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Evidence for a role of phosphatidylcholine-hydrolysing phospholipase C in the regulation of protein kinase C by ras and src oncogenes.

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  • Research Article
  • Biology
  • Chemistry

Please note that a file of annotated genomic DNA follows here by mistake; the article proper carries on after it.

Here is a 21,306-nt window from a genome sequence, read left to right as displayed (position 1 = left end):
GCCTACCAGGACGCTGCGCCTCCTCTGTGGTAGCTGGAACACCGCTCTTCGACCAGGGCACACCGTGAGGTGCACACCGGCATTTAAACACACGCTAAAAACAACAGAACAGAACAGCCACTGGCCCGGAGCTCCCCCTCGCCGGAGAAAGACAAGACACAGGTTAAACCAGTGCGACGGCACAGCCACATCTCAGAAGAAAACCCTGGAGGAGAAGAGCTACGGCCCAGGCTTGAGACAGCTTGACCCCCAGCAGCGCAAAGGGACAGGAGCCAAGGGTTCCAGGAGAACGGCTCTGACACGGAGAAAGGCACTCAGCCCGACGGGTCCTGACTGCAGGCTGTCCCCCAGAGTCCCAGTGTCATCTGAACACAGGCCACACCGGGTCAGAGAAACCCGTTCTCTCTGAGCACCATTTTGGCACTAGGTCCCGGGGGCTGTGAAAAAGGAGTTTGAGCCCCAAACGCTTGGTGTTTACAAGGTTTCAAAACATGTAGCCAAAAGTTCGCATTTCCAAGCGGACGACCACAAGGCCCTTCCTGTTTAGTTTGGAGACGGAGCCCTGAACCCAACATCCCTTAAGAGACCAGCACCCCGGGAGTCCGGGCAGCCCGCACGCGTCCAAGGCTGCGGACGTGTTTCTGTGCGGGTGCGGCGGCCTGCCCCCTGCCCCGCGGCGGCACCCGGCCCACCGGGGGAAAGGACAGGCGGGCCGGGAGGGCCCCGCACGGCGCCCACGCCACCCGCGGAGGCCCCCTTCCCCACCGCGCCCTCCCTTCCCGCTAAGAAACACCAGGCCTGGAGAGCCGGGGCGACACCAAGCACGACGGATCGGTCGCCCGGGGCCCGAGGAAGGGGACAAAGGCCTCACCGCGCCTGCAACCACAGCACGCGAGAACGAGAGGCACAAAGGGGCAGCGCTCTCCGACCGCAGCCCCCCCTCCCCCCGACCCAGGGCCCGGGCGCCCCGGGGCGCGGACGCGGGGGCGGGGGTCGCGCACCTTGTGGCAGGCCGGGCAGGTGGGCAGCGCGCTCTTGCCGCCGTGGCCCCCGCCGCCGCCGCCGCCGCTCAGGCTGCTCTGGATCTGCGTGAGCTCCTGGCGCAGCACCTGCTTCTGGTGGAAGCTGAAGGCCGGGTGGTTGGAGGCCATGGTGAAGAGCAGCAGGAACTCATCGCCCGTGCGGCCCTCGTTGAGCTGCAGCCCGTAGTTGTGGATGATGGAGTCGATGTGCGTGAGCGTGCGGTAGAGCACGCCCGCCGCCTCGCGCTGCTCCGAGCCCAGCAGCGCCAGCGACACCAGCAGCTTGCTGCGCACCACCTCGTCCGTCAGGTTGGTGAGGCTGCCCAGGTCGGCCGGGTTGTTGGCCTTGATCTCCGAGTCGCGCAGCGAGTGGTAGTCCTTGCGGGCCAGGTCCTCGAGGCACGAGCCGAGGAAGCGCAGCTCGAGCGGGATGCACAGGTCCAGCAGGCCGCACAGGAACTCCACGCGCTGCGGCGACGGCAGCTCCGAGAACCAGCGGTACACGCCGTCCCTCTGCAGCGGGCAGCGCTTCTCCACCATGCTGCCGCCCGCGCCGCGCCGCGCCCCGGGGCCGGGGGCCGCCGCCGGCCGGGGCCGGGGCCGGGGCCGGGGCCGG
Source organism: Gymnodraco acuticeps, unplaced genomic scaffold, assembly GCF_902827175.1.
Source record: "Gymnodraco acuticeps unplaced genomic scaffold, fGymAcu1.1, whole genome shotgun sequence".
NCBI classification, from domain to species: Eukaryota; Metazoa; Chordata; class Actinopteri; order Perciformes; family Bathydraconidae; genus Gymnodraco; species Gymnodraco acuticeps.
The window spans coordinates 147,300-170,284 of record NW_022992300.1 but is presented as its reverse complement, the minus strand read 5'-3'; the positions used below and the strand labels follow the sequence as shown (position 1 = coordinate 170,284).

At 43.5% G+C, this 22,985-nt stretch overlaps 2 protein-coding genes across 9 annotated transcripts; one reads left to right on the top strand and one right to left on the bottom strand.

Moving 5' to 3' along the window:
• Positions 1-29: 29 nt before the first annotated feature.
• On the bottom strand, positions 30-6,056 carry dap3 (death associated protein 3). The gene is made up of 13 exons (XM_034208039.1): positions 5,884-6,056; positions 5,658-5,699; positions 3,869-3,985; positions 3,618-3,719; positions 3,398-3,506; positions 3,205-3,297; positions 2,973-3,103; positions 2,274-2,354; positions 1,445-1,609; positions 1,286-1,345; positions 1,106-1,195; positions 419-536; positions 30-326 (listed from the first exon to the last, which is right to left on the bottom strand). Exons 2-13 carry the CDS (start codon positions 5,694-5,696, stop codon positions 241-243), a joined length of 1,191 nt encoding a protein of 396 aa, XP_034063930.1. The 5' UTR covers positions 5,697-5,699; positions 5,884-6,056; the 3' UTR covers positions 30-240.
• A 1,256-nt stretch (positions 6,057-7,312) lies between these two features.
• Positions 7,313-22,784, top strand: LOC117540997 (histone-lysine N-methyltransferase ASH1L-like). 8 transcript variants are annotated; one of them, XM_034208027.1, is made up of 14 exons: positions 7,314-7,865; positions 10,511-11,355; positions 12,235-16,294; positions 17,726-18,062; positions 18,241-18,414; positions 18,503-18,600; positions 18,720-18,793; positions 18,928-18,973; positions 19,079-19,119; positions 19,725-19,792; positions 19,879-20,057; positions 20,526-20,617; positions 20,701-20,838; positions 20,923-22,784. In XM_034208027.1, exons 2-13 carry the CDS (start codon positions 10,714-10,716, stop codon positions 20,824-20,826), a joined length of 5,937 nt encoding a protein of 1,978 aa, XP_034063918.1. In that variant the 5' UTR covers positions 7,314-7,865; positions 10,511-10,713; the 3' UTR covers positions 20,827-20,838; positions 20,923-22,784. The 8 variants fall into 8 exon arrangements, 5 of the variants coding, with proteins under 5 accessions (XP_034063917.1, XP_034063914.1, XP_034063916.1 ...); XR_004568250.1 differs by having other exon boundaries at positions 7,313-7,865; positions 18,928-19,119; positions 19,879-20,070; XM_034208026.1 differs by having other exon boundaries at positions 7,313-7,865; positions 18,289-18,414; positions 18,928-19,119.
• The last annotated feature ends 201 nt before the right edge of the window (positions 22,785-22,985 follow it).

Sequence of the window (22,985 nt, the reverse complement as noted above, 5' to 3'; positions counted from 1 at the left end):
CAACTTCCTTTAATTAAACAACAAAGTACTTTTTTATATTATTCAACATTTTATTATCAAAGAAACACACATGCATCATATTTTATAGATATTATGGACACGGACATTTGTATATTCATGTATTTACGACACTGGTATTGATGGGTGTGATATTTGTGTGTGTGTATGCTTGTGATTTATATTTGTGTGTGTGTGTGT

The products of ras and src oncogenes are thought to be important components in pathways regulating cell proliferation and differentiation. In fibroblasts transformed by these oncogenes, increased diacylglycerol levels have been found which most probably arise from activation of the turnover of phosphatidylcholine. Diacylglycerol is a key activator of protein kinase C whose role in cell growth and transformation has been proposed. We demonstrate here by using immunochemical techniques that transformation by ras or src oncogenes is associated with permanent translocation of protein kinase C to the cytoplasmic membrane. However, no down-regulation of the enzyme is observed despite its permanent activation in these transformants. Importantly, the lack of down-regulation observed in ras and src transformed cell lines is mimicked by chronic treatment of NIH 3T3 fibroblasts with exogenous Bacillus cereus phosphatidylcholine-hydrolysing phospholipase C, but not with phorbol myristate acetate or exogenous Bacillus thuringiensis phosphatidylinositol-hydrolysing phospholipase C. These results strongly suggest that diacylglycerol derived from phosphatidylcholine but not from phosphoinositide turnover is responsible for the atypical regulation of protein kinase C in cell lines transformed by ras and src oncogenes.

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